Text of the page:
Donald Trump has falsely claimed “we did win this election” after results came down to the wire – with the winner too close to call.

Key swing states were impossible to declare hours after polls closed in a race that could end up in the courts.

Just before 7am GMT, Joe Biden was on around 224 of the 270 Electoral College votes he’d need to become President – with Trump on around 213.

Speaking to the honk of supporters’ car horns, Biden said: “We believe we’re on track to win this election”. But he added: “It’s not my place or Donald Trump ’s place to declare who’s won this election – that’s the decision of the American people.”

And his warning was given for good reason.

Trump claimed “We were getting ready to win this election” and “frankly, we did win this election”, despite the actual evidence showing there is not yet a winner.

And he warned he would go to the Supreme Court to try to stop completely legal late-arrival ballots from being counted.

“This is a very big moment. This is a major fraud on our nation. We want the law to be used in a proper manner,” Trump said. “So we’ll be going to the US Supreme Court. We want all voting to stop. We don’t want them to find any ballots at 4 o’Clock in the morning and add them to the list.”

Trump was projected to keep Florida, Iowa, Ohio and Texas despite hopes some or all of them would fall to the Democrats.

But Arizona was claimed by Fox News to have “flipped” to the Democrat challenger. And Biden took a crucial electoral vote in split state Nebraska – a good sign for battlegrounds that are yet to declare in the coming days.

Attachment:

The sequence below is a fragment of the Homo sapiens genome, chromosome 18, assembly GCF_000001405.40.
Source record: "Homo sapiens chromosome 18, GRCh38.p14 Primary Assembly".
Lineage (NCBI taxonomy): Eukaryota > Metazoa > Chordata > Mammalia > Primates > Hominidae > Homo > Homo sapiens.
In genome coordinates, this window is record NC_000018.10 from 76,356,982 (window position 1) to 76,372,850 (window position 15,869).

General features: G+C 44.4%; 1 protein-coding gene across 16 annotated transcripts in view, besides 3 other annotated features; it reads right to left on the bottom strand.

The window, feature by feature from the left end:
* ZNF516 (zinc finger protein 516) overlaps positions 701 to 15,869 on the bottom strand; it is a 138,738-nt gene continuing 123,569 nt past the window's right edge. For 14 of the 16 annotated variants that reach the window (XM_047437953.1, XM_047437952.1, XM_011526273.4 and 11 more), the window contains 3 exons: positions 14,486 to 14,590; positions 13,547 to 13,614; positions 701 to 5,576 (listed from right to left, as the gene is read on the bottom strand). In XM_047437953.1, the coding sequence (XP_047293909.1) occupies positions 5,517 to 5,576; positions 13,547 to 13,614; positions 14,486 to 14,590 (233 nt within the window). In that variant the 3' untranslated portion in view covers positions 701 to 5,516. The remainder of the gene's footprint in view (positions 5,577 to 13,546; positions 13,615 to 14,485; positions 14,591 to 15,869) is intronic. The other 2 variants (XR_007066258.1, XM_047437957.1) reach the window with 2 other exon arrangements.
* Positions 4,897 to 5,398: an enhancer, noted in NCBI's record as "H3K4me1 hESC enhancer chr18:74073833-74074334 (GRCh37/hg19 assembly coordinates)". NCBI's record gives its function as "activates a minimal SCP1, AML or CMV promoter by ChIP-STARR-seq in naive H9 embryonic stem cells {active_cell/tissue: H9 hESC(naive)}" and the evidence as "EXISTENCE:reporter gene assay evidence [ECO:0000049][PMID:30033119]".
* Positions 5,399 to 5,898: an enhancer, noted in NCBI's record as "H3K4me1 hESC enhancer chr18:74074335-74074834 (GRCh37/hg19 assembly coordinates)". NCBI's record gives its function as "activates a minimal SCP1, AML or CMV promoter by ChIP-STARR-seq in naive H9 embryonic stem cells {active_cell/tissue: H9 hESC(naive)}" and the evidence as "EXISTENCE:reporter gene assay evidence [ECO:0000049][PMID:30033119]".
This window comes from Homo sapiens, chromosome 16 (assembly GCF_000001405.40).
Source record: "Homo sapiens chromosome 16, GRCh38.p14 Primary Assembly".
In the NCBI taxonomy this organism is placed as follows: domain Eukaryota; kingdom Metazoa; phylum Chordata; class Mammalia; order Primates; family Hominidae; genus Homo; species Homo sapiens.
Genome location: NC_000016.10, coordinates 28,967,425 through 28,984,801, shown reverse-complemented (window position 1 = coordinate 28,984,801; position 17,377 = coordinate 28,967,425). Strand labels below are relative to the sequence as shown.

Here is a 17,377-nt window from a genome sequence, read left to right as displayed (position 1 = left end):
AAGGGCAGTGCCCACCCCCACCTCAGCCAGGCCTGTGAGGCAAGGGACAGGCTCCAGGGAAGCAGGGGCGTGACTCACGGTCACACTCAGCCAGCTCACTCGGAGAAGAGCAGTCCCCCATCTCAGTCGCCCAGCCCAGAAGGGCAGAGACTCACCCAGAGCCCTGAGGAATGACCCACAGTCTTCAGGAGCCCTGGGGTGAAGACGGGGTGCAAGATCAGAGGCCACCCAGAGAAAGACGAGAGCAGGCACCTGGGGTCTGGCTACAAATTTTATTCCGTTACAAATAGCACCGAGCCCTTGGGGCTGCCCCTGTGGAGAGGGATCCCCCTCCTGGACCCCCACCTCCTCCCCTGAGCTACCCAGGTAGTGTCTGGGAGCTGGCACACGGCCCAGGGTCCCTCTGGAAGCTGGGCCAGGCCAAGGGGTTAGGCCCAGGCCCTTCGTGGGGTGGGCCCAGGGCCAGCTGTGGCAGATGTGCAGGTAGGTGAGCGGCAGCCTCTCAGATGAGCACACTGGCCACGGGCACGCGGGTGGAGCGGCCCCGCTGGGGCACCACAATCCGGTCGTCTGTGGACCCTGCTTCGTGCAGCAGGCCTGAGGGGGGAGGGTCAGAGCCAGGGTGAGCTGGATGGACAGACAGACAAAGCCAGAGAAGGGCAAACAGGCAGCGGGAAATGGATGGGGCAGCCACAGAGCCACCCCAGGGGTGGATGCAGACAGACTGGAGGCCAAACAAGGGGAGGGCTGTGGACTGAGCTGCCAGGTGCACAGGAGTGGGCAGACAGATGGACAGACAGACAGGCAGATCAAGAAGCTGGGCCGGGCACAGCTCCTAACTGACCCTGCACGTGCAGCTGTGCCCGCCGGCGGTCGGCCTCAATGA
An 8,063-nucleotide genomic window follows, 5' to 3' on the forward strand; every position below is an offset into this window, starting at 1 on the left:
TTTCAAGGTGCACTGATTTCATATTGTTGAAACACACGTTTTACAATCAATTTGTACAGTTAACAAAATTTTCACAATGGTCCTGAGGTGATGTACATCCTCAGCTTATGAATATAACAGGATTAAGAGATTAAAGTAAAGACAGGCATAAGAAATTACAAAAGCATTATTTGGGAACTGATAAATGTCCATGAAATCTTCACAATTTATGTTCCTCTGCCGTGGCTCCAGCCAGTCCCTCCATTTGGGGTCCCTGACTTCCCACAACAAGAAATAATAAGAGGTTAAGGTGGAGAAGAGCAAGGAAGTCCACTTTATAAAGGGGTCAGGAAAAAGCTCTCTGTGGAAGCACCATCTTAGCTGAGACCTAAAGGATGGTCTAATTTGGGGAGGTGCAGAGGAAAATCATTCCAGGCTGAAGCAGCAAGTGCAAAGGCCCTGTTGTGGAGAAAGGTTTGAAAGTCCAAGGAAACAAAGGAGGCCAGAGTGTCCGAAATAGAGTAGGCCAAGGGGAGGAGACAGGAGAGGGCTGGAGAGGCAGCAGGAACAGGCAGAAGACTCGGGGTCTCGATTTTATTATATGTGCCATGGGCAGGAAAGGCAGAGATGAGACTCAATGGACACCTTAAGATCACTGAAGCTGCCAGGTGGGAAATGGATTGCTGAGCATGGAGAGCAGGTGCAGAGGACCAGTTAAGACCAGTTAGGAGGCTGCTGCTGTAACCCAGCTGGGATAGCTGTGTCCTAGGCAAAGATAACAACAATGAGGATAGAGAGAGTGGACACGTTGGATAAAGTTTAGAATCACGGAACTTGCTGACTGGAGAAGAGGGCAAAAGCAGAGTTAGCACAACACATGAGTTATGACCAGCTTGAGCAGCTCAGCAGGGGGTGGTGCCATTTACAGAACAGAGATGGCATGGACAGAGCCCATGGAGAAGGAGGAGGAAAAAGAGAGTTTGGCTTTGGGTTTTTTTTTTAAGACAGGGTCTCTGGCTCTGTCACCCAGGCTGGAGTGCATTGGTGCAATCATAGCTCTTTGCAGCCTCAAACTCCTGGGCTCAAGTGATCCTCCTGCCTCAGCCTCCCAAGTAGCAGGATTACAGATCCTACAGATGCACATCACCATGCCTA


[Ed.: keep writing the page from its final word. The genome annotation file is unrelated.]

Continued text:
Biden warned every vote would have to be counted – in a warning to Trump, who has threatened legal action to discount mail-in ballots over dubious claims of fraud. And sure enough, the President claimed the election could be “stolen” in a misleading tweet.

The President tweeted: “We are up BIG, but they are trying to STEAL the Election. We will never let them do it. Votes cannot be cast after the Poles are closed!” He later corrected it to “Polls”. Twitter flagged the tweet as possibly misleading.

So as Brits wake up and try to work out what’s happening across the pond, what have you missed? Here are 5 key points.

1. We don’t know yet who’s won the election – and it could take days to know for sure

No clear winner emerged in early results as several key races came down to the wire.

Key states including Wisconsin, Michigan and North Carolina were too close to call hours after the polls closed.

Neither candidate was immediately projected to win the 270 out of 538 Electoral College votes they needed to win the Presidency.

And it could come down to just a few battleground states, most of which award their College votes on a ‘winner-takes-all’ basis.

That could make Pennsylvania – which has 20 votes up for grabs – crucial as Trump won it by just one point in 2016. But PA was due to take days, possibly until the end of the week, to declare its results. And there were suggestions of a legal challenge by Trump’s team even while the count was in its early stages.